Many distributions of linux/bsd have separate usb and dvd images and writing the dvd image doesn't seem to work. What is fundamentally different between these two mechanisms?

4 Answers 4


First of all, USB means Universal Serial Bus. It is a standard for a control and data bus, just like PCIe, PCI, EISA and ISA are all buses. USB is not a device, like a CD or DVD drive. (Optical drives typically use SATA or IDE buses with the ATA protocol.) When you use or refer to USB, there is probably an attached device (aka USB gadget) that you are actually referring to.

In this case you are probably referring to USB flash drives, which essentially emulate a typical hard disk drive. If the PC's BIOS supports booting from a USB device, then that means that the BIOS has embedded firmware that includes a USB protocol stack, and can control a target device like a flash drive over the Universal Serial Bus. After the USB handshake protocol is established between the USB host (the PC that needs to boot) and the USB gadget (the flash drive), the control and data mechanism provided by USB can be abstracted away, and upper layers of the BIOS boot code can treat the flash drive just like a HDD. That is, the first sector of the "disk drive" has to be read in order to obtain its Master Boot Record (MBR).

Optical discs do not conform to the PC hard disk layout (there is no MBR at sector zero). In fact there are several formats for optical disks, but the data layout in common use with PCs is the ISO 9660 format for CDs. The requirements for booting from CD/DVD are spelled out in the ISO 9660 standard.

The data transfer rate and physical capacity difference between different boot devices essentially become irrelevant if the BIOS supports the device. The I/O characteristics of each supported boot device has to be accounted for, and are handled in the low-level device driver code of the BIOS. Note that most PCs can also boot from the Ethernet network interface card (NIC), and that interface is far more different than CD/DVD versus HDD. Yet the layered approach to software implementation delegates all that low-level I/O and protocol handling to lower layers, and the BIOS can proceed to load & execute the next stage of boot loader. Note that some device differences are parameterized. That is, the device's number of cylinders, heads, sectors/track and sector size are not hard coded in the device drivers, but rather are read from the device, e.g. the BPB in the MBR.

... writing the dvd image (to the USB flash drive) doesn't seem to work.

The difference between these two media layouts can be dissolved by combining the two into a merged image file that can be copied to either a CD/DVD or a HDD/flash drive. An ISO image (for burning to a CD or DVD to make a bootable disc) can be modified for straight copying to a HDD or USB flash drive to produce a Hybrid ISO/IMG image:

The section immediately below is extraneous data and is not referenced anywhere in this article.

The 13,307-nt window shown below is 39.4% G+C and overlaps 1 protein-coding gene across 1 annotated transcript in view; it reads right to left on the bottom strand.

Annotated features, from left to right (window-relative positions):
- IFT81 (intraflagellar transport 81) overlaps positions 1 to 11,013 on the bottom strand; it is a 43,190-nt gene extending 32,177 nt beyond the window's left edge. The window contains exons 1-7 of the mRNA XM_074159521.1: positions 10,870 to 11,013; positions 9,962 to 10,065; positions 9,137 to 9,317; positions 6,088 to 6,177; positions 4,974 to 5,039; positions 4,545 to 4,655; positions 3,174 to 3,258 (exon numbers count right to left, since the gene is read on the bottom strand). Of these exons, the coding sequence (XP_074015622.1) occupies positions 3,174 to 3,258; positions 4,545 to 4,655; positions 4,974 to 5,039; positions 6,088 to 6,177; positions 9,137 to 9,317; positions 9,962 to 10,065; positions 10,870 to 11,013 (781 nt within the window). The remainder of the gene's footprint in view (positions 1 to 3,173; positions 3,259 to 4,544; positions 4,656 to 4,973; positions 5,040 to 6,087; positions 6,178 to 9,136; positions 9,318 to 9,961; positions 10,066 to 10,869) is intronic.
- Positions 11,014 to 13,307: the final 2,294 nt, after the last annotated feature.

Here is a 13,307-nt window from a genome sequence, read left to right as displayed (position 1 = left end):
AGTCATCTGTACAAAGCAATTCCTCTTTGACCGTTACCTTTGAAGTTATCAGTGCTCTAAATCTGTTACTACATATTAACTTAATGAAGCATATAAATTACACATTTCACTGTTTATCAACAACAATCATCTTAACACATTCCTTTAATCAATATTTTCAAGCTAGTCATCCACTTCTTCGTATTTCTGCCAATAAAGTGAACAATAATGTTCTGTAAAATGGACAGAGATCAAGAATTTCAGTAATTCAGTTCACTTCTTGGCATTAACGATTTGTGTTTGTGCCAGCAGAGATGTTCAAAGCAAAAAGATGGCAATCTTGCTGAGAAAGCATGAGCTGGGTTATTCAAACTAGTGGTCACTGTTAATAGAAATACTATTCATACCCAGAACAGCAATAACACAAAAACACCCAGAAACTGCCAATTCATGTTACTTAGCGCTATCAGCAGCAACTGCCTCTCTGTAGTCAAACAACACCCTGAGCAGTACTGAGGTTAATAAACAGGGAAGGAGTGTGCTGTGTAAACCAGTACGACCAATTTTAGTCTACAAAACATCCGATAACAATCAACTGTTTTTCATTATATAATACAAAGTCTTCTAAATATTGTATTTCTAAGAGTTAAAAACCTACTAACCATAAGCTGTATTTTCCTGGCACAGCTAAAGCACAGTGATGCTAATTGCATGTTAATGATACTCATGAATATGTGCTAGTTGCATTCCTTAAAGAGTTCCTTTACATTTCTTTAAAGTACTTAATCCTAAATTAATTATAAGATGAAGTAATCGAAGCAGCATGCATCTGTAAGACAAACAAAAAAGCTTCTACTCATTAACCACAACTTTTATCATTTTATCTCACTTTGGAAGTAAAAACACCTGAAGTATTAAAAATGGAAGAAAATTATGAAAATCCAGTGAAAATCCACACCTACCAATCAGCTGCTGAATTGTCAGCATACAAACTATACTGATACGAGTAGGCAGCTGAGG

The Hybrid ISO/IMG format is a modification of the standard ISO format to make the image compatible with the expectations of hard drive booting

A standard ISO image typically includes the ISOLINUX boot loader which is loaded by the BIOS using the El Torito booting standard. The Hybrid image replaces the first 512 bytes of the ISO format (which is all binary zeros) with a PC hard drive Master Boot Record (MBR) containing: The stage 1 loader image from GRUB version 0.97, and a partition table with 1 partition that ends at the end of the hybrid image. The remainder of the ISO image is not modified.

Additional sectors are added at the end of the ISO image.

  • Great answer. And there is a linux tool to make an iso image a hybrid image: isohybrid.
    – Jarekczek
    Aug 16, 2015 at 16:59
  • That means a hybrid will still use a UDF filesystem?
    – jiggunjer
    Jan 2, 2016 at 17:24

DVD has it's own mechanical properties and 2K block size. Older joliet boot mechanism involved adding extra 2.88MB bootloader floppy to install CD (like NT4 did) In theory you can have same image bootable using the new CD/DVD boot protocol (without floppy image) and USB stick (and CF card, IDE disk etc etc). Most vendor images work like that BUT some BIOSes are programmed to prefer one or other boot mechanism.


Actually, theorically there is no difference, a DVD or a flash will have the same boot mechanism, the difference will be the transfer rate from DVD to a flash device(USB 2.0 have higher transfer rate than a DVD). What maybe is being your problem on booting from flash or DVD is that your flash haven't a bootable partition active on it. On a DVD image you don't need to set it as bootable if the iso/img that your written on it was already set to be bootable(on a flash you will need to set it manually). Take a look here to know how to make a flash bootable device.


The boot mechanism is not different because the same way USB boots as the DVD does, but there is a lots of difference between the read/write speed of the DVD v/s USB.

USB 2.0 spec has a max speed of 480 Megabits per second. So you're talking 60 Megabytes per second.
DVD - Lets go with a 16X DVD reader = 21 Megabytes per second.

But the CD/DVD speeds are all MAX speeds, which means they wont be transferring data at this speed until the very outer of the disc is reached in a lot of cases. You might have a CD Reader that starts off at 24x at the start of the disc, and only reaches 40x when it gets near the end. Same kinda deal with DVD readers. Might start at 8x, then go through to 16.

You have make USB disk bootable with some tricks because normally they are not bootable by default while when you burn an iso/nrg image on DVD which has the Windows or Ubuntu installation files it will automatically become bootable.
WintoFlash is a tool which make USB stick to bootable. There are some other software too and also you can make bootable stick through cmd on Windows.

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